“I think, therefore I am” is perhaps the most familiar one-liner in western philosophy. Even if the stoners, philosophers and quantum mechanically-inclined skeptics who believe we’re living an illusion are right, few existential quips hit with such profound, approachable simplicity. The only catch is that in Descartes’ opinion, “we” – our thoughts, our personalities, our “minds” – are mostly divorced from our bodies.
The polymathic Frenchman and other dualist philosophers proposed that while the mind exerts control over our physical interaction with the world, there is a clear delineation between body and mind; that our material forms are simply temporary housing for our immaterial souls. But centuries of science argue against a corporeal crash pad. The body and mind appear inextricably linked. And findings from a new study published in Cancer by a Canadian group suggest that our mental state has measurable physical influence on us – more specifically on our DNA.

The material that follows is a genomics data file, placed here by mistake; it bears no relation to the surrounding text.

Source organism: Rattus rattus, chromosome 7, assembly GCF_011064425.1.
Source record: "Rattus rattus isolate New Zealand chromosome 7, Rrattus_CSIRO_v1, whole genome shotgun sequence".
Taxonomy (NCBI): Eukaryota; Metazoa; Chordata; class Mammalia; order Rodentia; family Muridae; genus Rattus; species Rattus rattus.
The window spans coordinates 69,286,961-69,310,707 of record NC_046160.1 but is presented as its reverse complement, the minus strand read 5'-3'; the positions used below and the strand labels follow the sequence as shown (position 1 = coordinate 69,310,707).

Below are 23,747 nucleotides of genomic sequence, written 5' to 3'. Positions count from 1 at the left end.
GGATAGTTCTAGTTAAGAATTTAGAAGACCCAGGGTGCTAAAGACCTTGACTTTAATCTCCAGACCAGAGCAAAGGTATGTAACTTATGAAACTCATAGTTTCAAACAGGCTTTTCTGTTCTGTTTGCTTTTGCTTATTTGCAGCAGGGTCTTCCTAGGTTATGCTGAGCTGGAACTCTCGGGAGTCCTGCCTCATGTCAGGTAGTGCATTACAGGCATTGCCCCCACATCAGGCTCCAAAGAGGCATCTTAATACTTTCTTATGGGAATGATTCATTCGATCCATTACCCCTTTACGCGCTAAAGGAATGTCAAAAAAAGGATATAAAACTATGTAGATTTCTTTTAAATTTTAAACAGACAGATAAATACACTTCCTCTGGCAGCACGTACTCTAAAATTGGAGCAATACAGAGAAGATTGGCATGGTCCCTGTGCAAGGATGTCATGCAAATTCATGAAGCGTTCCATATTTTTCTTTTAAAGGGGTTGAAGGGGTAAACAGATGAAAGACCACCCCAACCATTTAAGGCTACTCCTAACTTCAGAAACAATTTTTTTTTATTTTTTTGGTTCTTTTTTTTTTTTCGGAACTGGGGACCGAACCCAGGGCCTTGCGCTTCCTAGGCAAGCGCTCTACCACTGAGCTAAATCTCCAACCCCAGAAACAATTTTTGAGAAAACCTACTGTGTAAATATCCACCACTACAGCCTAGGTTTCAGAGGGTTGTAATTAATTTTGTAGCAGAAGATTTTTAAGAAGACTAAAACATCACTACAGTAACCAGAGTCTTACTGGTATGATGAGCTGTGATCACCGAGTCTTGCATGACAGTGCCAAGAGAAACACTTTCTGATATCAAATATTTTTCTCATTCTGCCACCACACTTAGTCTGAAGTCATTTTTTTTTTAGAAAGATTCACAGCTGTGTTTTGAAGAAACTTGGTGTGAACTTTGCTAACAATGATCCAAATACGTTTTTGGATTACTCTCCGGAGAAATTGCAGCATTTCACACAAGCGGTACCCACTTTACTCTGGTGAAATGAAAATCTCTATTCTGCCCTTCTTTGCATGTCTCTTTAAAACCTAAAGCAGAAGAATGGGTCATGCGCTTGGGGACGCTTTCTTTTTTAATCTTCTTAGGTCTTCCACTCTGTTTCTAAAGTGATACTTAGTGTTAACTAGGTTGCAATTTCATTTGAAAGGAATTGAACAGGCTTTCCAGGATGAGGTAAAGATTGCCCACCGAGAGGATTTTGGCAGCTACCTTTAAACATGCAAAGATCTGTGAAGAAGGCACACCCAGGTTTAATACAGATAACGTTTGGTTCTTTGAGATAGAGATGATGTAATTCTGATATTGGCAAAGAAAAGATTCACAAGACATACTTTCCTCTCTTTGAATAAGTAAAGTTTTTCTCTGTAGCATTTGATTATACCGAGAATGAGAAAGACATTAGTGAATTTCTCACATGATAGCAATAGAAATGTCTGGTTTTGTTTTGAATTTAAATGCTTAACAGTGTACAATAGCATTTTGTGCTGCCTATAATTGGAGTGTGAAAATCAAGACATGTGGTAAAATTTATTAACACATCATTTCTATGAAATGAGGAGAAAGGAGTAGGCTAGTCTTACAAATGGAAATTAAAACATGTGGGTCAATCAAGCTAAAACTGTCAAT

Lead investigator Dr. Linda E. Carlson and her colleagues found that in breast cancer patients, support group involvement and mindfulness meditation – an adapted form of Buddhist meditation in which practitioners focus on present thoughts and actions in a non-judgmental way, ignoring past grudges and future concerns — are associated with preserved telomere length. Telomeres are stretches of DNA that cap our chromosomes and help prevent chromosomal deterioration — biology professors often liken them to the plastic tips on shoelaces. Shortened telomeres aren’t known to cause a specific disease per se, but they do whither with age and are shorter in people with cancer, diabetes, heart disease and high stress levels. We want our telomeres intact.
Read full original article: Changing Our DNA through Mind Control?